Carlos Carvalhal given new perspective owing to struggles of friend

Swansea manager Carlos Carvalhal has revealed how one of his former player’s fight for life has helped him put the battle for Premier League survival into perspective.

Jose Antonio, a former captain of Portuguese club Leixoes, has amyotrophic lateral sclerosis (ALS) – a disease which causes the death of neurons controlling voluntary muscles.

Carvalhal speaks to him regularly and profits from one of the three books he has written about football and life helps fund Antonio’s medical treatment.

“He is still fighting,” Carvalhal said ahead of Swansea’s crunch trip to Brighton on Saturday.

“The medics gave him five or six years, but it is 13 or 14 years now.

“I talk with him often, most weeks, and it is a kind of miracle with him.”

Carvalhal – who has won 14 points from 21 to lift Swansea off the bottom and above the relegation zone – added: “It just shows when these things happen in our lives then everything becomes relative.

“All of us when we have these incidents we see life completely differently.

“You know how to compare subjects and problems.

“Football is a subject, it can be solved or not, you can win or lose, you can be fired.

“A problem is something in your hands, an illness, a death in the family or a friend. These are real problems.”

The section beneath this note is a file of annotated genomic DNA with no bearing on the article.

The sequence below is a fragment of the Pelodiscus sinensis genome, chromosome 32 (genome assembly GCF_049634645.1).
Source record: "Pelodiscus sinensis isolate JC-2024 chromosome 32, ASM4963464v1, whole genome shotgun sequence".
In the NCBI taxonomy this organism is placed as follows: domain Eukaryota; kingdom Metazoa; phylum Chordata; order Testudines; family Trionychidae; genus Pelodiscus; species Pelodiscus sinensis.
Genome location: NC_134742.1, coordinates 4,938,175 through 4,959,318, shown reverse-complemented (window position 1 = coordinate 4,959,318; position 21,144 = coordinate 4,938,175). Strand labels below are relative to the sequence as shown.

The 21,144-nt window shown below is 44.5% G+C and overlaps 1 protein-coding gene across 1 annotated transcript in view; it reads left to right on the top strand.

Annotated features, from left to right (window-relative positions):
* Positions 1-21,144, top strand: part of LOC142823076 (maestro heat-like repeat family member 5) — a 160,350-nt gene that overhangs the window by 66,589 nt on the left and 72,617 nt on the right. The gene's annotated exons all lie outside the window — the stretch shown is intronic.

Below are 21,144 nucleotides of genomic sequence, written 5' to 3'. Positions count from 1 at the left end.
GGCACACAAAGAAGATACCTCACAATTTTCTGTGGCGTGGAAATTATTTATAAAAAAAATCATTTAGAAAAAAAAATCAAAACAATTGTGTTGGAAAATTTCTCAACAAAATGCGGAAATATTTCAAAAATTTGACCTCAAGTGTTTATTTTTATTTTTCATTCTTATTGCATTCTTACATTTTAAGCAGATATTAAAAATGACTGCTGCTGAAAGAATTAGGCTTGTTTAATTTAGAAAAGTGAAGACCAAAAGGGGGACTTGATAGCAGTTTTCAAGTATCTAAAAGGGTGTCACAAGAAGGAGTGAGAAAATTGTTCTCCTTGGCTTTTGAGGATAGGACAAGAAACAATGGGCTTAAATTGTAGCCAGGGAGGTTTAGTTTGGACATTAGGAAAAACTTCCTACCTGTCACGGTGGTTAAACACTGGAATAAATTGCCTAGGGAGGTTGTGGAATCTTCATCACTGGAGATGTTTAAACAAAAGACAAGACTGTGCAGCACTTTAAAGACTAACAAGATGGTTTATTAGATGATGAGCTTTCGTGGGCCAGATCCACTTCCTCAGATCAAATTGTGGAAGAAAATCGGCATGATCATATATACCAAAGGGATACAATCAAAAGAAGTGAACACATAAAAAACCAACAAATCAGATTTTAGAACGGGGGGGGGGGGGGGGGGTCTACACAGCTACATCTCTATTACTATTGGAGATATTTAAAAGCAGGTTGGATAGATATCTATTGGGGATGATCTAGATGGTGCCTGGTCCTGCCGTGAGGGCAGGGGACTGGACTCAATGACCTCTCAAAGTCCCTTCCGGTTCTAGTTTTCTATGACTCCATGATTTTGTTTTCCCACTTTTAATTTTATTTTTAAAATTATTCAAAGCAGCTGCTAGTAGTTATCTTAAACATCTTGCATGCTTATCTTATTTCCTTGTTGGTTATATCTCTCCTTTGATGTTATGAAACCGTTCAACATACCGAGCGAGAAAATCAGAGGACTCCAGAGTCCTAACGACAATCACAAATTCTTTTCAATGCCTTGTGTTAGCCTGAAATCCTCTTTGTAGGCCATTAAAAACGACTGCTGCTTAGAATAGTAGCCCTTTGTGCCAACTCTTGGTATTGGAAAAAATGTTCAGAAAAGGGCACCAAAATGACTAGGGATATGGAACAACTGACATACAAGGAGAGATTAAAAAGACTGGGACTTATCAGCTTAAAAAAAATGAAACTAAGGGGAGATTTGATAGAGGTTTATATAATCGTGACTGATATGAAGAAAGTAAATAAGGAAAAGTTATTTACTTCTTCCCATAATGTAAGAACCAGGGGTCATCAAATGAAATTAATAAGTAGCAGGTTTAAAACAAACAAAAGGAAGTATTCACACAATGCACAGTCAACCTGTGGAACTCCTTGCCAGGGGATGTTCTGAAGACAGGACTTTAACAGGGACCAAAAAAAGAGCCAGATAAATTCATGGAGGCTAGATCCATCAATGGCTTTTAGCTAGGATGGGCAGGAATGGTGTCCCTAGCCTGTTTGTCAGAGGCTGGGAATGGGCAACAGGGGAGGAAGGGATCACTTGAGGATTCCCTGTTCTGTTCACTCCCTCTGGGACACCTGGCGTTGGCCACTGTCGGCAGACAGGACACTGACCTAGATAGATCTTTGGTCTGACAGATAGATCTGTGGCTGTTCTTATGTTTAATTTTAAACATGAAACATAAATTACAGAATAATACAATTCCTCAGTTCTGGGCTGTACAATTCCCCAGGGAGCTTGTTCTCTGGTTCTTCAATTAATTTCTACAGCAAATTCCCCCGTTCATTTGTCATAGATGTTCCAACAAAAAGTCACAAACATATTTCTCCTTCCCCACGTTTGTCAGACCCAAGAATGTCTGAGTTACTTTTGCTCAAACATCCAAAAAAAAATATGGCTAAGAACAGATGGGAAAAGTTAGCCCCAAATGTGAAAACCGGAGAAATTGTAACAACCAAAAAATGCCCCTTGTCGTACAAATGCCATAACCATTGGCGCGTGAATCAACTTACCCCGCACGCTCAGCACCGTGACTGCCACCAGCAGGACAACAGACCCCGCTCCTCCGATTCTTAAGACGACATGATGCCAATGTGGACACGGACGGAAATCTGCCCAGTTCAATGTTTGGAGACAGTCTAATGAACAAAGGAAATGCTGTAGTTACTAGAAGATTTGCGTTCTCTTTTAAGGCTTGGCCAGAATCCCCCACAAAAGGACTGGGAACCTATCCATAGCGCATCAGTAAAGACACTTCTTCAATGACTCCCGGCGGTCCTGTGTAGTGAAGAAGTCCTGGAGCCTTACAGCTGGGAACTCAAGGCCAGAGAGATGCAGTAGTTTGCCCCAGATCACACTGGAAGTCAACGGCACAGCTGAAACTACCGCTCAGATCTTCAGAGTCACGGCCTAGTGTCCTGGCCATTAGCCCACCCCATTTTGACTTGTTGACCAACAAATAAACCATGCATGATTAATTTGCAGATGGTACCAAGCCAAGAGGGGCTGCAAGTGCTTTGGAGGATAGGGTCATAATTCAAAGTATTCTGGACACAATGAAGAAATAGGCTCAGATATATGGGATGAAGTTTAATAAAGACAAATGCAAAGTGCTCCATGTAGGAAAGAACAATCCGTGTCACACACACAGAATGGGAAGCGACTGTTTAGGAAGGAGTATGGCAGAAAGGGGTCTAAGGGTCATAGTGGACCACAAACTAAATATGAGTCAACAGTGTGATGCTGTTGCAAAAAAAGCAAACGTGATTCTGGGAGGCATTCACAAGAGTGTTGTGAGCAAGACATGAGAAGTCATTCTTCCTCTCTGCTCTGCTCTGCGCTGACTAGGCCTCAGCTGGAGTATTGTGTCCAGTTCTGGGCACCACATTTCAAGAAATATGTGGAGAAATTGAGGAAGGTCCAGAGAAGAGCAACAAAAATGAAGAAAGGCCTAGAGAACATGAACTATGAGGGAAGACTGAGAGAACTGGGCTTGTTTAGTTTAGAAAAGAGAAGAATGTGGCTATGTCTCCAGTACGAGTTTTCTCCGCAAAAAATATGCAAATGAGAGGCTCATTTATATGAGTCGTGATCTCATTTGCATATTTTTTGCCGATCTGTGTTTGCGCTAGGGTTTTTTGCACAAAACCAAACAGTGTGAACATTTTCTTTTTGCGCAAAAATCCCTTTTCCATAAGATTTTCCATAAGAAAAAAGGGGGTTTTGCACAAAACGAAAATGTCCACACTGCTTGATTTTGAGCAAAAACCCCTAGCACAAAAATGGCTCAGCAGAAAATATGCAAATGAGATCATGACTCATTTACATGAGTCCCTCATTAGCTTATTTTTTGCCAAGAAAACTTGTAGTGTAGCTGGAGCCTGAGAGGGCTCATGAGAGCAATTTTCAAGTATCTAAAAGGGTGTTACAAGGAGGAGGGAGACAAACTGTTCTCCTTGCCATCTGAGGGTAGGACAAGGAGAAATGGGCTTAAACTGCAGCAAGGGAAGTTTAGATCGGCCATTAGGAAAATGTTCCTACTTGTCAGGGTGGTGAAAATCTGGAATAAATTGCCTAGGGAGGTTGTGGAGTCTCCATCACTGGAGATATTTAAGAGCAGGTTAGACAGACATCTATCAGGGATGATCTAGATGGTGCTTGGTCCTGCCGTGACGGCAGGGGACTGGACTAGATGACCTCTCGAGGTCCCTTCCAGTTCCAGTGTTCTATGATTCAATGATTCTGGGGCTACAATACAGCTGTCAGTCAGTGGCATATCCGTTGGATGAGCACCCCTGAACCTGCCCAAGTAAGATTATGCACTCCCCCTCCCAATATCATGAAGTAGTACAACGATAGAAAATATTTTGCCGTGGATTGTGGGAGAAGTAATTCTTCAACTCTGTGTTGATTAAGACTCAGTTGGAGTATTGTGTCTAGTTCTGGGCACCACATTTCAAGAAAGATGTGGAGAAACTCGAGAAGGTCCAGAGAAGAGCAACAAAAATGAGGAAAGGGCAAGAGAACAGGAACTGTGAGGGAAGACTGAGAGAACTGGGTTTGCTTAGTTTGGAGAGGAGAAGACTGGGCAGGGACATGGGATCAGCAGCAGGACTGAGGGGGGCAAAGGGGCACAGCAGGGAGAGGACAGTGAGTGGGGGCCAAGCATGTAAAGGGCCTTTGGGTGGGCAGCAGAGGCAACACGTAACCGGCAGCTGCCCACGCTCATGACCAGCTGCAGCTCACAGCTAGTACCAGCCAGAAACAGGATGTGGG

Swansea head to Brighton – who are one point and two places above them – having lost only once in 12 league and cup games since Carvalhal succeeded Paul Clement at the end of December.

It is only the second time that the fixture has been played in the top flight, Brighton winning 1-0 at the Liberty Stadium in November through a Glenn Murray goal.

But the contest renews a sharp rivalry, forged in the Sky Bet Championship, between former Sheffield Wednesday manager Carvalhal and Chris Hughton.

Brighton boss Hughton suffered defeat only once in six games, but Carvalhal said: “We won the most important one – the semi-final of the (2015-16) play-offs at home.

“This is the best memories I have against Brighton.

“They are a strong side, they missed out on promotion but they came back the next year and took another step with many of the same players.

“The natural path of a promoted team is that they are in a position to fight to stay in the competition.

“They are a threat with the offensive organisation, they are doing well and progressing with better players.

“It will be difficult but we will be there to fight.”

Asked if he admired Hughton, he replied: “I voted him to be the best manager in the Championship, he was my vote.”

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